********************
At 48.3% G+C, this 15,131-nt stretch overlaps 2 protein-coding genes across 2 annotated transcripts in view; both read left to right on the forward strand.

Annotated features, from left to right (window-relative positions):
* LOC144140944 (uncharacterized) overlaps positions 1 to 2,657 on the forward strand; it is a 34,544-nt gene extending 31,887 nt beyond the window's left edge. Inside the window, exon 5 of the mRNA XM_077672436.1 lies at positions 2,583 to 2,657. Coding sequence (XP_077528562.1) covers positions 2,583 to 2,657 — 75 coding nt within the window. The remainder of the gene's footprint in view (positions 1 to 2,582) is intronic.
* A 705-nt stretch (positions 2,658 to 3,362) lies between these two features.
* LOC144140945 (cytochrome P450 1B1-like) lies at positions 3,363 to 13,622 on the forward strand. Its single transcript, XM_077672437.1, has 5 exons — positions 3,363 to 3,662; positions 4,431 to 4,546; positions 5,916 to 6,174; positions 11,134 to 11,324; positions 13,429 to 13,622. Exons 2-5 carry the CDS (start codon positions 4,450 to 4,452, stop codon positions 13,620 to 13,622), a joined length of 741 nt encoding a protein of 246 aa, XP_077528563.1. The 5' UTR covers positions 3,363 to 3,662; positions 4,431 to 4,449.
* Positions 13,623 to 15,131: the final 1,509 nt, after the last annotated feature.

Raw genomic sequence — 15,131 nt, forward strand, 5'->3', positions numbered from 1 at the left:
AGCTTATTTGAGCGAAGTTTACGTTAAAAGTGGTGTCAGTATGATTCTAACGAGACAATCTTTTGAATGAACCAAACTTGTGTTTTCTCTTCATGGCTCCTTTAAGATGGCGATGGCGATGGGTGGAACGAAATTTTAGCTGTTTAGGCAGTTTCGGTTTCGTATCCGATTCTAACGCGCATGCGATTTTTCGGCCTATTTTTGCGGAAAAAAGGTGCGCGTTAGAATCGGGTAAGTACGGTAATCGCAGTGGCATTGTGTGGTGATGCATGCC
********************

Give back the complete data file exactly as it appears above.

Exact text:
At 48.3% G+C, this 15,131-nt stretch overlaps 2 protein-coding genes across 2 annotated transcripts in view; both read left to right on the forward strand.

Annotated features, from left to right (window-relative positions):
* LOC144140944 (uncharacterized) overlaps positions 1 to 2,657 on the forward strand; it is a 34,544-nt gene extending 31,887 nt beyond the window's left edge. Inside the window, exon 5 of the mRNA XM_077672436.1 lies at positions 2,583 to 2,657. Coding sequence (XP_077528562.1) covers positions 2,583 to 2,657 — 75 coding nt within the window. The remainder of the gene's footprint in view (positions 1 to 2,582) is intronic.
* A 705-nt stretch (positions 2,658 to 3,362) lies between these two features.
* LOC144140945 (cytochrome P450 1B1-like) lies at positions 3,363 to 13,622 on the forward strand. Its single transcript, XM_077672437.1, has 5 exons — positions 3,363 to 3,662; positions 4,431 to 4,546; positions 5,916 to 6,174; positions 11,134 to 11,324; positions 13,429 to 13,622. Exons 2-5 carry the CDS (start codon positions 4,450 to 4,452, stop codon positions 13,620 to 13,622), a joined length of 741 nt encoding a protein of 246 aa, XP_077528563.1. The 5' UTR covers positions 3,363 to 3,662; positions 4,431 to 4,449.
* Positions 13,623 to 15,131: the final 1,509 nt, after the last annotated feature.

Raw genomic sequence — 15,131 nt, forward strand, 5'->3', positions numbered from 1 at the left:
AGCTTATTTGAGCGAAGTTTACGTTAAAAGTGGTGTCAGTATGATTCTAACGAGACAATCTTTTGAATGAACCAAACTTGTGTTTTCTCTTCATGGCTCCTTTAAGATGGCGATGGCGATGGGTGGAACGAAATTTTAGCTGTTTAGGCAGTTTCGGTTTCGTATCCGATTCTAACGCGCATGCGATTTTTCGGCCTATTTTTGCGGAAAAAAGGTGCGCGTTAGAATCGGGTAAGTACGGTAATCGCAGTGGCATTGTGTGGTGATGCATGCC